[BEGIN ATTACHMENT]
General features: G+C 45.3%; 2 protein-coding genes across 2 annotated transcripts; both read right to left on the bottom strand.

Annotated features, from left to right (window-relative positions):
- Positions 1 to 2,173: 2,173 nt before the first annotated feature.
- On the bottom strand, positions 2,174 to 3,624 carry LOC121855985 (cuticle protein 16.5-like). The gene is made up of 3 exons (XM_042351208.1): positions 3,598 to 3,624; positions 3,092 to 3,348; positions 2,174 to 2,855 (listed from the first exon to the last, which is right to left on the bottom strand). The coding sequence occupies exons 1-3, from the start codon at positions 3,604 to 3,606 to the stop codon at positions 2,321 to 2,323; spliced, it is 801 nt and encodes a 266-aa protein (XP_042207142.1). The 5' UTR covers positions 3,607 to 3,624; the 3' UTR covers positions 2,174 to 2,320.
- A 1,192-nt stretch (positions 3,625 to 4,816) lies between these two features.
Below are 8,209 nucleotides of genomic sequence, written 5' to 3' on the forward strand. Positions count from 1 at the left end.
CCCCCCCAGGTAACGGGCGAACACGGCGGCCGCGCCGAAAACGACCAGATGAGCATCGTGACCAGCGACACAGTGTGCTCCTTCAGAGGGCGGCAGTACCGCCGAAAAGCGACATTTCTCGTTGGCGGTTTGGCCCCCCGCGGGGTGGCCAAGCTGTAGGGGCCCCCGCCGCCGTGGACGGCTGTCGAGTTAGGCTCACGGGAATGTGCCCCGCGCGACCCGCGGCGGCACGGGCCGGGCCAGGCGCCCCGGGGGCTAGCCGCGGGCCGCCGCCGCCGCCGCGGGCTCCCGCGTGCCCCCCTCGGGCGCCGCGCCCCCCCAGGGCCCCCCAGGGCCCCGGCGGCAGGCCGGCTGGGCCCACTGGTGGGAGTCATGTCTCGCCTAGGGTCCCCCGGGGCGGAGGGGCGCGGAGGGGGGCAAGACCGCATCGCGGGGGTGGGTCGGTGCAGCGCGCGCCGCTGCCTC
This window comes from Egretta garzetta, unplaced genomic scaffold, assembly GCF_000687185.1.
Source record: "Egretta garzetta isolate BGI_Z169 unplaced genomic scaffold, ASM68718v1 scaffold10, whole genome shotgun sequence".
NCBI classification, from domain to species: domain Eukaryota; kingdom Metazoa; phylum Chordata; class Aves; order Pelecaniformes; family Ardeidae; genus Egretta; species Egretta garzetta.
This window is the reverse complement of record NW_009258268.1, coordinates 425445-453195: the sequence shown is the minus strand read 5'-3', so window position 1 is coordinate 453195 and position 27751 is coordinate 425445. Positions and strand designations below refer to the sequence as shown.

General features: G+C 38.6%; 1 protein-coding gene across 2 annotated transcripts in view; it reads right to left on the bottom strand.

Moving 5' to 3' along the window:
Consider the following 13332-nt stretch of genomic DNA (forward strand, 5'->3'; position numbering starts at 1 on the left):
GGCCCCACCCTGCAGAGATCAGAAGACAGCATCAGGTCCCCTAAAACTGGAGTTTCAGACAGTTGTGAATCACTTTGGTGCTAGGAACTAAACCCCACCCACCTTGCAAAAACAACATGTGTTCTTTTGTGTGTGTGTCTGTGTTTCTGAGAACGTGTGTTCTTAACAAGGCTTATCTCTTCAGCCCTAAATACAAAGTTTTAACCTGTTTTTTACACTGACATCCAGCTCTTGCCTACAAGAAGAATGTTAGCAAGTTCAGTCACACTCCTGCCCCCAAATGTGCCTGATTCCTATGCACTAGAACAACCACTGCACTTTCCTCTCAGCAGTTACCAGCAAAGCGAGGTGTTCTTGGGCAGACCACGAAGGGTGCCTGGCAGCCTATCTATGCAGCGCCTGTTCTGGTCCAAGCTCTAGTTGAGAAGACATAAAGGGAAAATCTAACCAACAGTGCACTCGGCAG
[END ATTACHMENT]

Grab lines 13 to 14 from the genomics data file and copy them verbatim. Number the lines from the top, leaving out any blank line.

Moving 5' to 3' along the window:
Consider the following 13332-nt stretch of genomic DNA (forward strand, 5'->3'; position numbering starts at 1 on the left):